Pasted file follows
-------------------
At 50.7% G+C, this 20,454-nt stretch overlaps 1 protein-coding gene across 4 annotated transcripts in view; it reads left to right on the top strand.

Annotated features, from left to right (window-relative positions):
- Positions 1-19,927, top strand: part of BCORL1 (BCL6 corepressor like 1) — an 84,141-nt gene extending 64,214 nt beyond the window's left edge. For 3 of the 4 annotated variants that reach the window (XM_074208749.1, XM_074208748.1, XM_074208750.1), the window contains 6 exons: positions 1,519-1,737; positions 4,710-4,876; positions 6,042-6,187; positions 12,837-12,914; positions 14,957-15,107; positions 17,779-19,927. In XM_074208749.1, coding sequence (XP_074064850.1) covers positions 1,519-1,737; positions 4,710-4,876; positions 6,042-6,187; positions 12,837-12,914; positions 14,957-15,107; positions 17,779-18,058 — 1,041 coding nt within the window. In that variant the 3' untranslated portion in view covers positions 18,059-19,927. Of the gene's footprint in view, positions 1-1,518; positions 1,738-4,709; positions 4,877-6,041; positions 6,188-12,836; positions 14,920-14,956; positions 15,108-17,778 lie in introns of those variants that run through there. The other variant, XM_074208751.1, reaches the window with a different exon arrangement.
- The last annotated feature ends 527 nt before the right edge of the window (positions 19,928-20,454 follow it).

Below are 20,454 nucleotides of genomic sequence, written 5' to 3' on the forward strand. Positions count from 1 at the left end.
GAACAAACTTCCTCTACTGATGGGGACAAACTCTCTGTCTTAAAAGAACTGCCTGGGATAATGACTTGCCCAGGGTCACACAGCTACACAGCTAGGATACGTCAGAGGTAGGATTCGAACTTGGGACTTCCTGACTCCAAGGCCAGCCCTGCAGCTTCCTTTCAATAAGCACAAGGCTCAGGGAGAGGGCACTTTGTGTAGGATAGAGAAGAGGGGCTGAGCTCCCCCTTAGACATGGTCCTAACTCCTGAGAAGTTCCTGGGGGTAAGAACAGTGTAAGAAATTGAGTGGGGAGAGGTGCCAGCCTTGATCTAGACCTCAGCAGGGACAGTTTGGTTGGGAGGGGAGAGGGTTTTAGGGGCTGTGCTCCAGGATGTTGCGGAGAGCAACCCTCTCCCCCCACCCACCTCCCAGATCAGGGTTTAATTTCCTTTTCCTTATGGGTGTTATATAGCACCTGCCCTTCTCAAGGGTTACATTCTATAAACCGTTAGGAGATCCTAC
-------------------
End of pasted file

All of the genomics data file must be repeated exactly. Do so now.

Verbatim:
At 50.7% G+C, this 20,454-nt stretch overlaps 1 protein-coding gene across 4 annotated transcripts in view; it reads left to right on the top strand.

Annotated features, from left to right (window-relative positions):
- Positions 1-19,927, top strand: part of BCORL1 (BCL6 corepressor like 1) — an 84,141-nt gene extending 64,214 nt beyond the window's left edge. For 3 of the 4 annotated variants that reach the window (XM_074208749.1, XM_074208748.1, XM_074208750.1), the window contains 6 exons: positions 1,519-1,737; positions 4,710-4,876; positions 6,042-6,187; positions 12,837-12,914; positions 14,957-15,107; positions 17,779-19,927. In XM_074208749.1, coding sequence (XP_074064850.1) covers positions 1,519-1,737; positions 4,710-4,876; positions 6,042-6,187; positions 12,837-12,914; positions 14,957-15,107; positions 17,779-18,058 — 1,041 coding nt within the window. In that variant the 3' untranslated portion in view covers positions 18,059-19,927. Of the gene's footprint in view, positions 1-1,518; positions 1,738-4,709; positions 4,877-6,041; positions 6,188-12,836; positions 14,920-14,956; positions 15,108-17,778 lie in introns of those variants that run through there. The other variant, XM_074208751.1, reaches the window with a different exon arrangement.
- The last annotated feature ends 527 nt before the right edge of the window (positions 19,928-20,454 follow it).

Below are 20,454 nucleotides of genomic sequence, written 5' to 3' on the forward strand. Positions count from 1 at the left end.
GAACAAACTTCCTCTACTGATGGGGACAAACTCTCTGTCTTAAAAGAACTGCCTGGGATAATGACTTGCCCAGGGTCACACAGCTACACAGCTAGGATACGTCAGAGGTAGGATTCGAACTTGGGACTTCCTGACTCCAAGGCCAGCCCTGCAGCTTCCTTTCAATAAGCACAAGGCTCAGGGAGAGGGCACTTTGTGTAGGATAGAGAAGAGGGGCTGAGCTCCCCCTTAGACATGGTCCTAACTCCTGAGAAGTTCCTGGGGGTAAGAACAGTGTAAGAAATTGAGTGGGGAGAGGTGCCAGCCTTGATCTAGACCTCAGCAGGGACAGTTTGGTTGGGAGGGGAGAGGGTTTTAGGGGCTGTGCTCCAGGATGTTGCGGAGAGCAACCCTCTCCCCCCACCCACCTCCCAGATCAGGGTTTAATTTCCTTTTCCTTATGGGTGTTATATAGCACCTGCCCTTCTCAAGGGTTACATTCTATAAACCGTTAGGAGATCCTAC